Micropopulation processes, such as gene flow, operating within geographic regions are often poorly understood, despite their potential to affect stock structure and sustainability. This is especially true for highly mobile species, such as elasmobranchs, where the potential for spatial overlap of regional populations is increased as a result of greater movement capabilities. A lack of information on these processes means that management plans rarely consider spatio-temporal structure. Spurdog (Squalus acanthias) are globally distributed throughout temperate regions yet there is an apparent lack of gene flow between ocean basins. In the North-east Atlantic there is little work on gene flow within the region, which is currently managed as a single stock that is estimated to be at 19% compared with 1905. Some evidence from this region suggests population processes that have the potential to cause structuring. The population structure of the North-east Atlantic spurdog was investigated using an 828-bp fragment of the mitochondrial DNA control region and seven focal polymorphic microsatellite markers. Samples from 295 individuals from eight locations throughout UK waters were used in this study. Overall, mitochondrial sequences suggest some regional differentiation. Genetic diversity was comparable with that reported in previous studies of spurdog. Haplotype diversity (0.782–1.000) is amongst the highest observed for an elasmobranch. Microsatellite markers suggest that a high level of relatedness was responsible for regional population structuring. There was no apparent spatial structure after removal of ‘full sibling’ relationships. Inter-haul variation from Celtic Sea samples is suggestive of subpopulations and aggregation events, which may have important implications for fisheries conservation of this and other elasmobranch species.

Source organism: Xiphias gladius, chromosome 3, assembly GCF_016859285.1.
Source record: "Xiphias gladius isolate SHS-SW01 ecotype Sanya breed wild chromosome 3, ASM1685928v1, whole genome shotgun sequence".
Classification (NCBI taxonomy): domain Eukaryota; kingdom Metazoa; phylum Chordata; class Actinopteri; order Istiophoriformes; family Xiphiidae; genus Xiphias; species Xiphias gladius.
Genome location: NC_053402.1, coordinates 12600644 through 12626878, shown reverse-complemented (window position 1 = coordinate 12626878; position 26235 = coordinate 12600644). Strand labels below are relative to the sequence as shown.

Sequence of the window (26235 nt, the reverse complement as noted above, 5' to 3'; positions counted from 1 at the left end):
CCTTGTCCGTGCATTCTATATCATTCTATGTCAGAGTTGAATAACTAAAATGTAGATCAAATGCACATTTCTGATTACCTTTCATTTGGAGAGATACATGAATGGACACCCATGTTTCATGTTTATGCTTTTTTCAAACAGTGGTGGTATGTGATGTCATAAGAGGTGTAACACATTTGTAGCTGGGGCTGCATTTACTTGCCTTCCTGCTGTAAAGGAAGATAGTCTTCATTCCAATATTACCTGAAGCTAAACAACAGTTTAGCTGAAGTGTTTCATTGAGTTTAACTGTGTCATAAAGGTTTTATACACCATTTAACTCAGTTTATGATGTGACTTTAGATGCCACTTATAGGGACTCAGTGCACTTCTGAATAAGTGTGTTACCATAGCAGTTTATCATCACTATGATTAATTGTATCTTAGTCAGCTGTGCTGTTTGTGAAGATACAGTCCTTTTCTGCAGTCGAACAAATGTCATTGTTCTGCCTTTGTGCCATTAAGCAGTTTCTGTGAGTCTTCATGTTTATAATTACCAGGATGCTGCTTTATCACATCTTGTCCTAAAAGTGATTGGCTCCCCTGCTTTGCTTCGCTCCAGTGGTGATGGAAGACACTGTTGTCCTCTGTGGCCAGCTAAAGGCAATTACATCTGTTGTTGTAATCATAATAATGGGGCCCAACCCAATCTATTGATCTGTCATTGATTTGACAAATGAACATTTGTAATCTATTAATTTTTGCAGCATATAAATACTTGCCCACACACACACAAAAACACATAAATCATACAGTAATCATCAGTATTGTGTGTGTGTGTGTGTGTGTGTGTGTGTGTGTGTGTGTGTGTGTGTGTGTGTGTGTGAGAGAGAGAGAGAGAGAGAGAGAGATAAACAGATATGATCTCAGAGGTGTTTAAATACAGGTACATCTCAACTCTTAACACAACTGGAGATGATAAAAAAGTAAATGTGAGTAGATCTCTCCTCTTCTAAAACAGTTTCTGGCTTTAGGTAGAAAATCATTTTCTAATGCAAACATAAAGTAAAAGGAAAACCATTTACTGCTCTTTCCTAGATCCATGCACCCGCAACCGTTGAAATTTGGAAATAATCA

|Number of pages||14|
|Journal||Aquatic Conservation: Marine and Freshwater Ecosystems|
|Early online date||2 Aug 2018|
|Publication status||Published - 1 Oct 2018|
- elasmobranch management
- genetic structure
- social interactions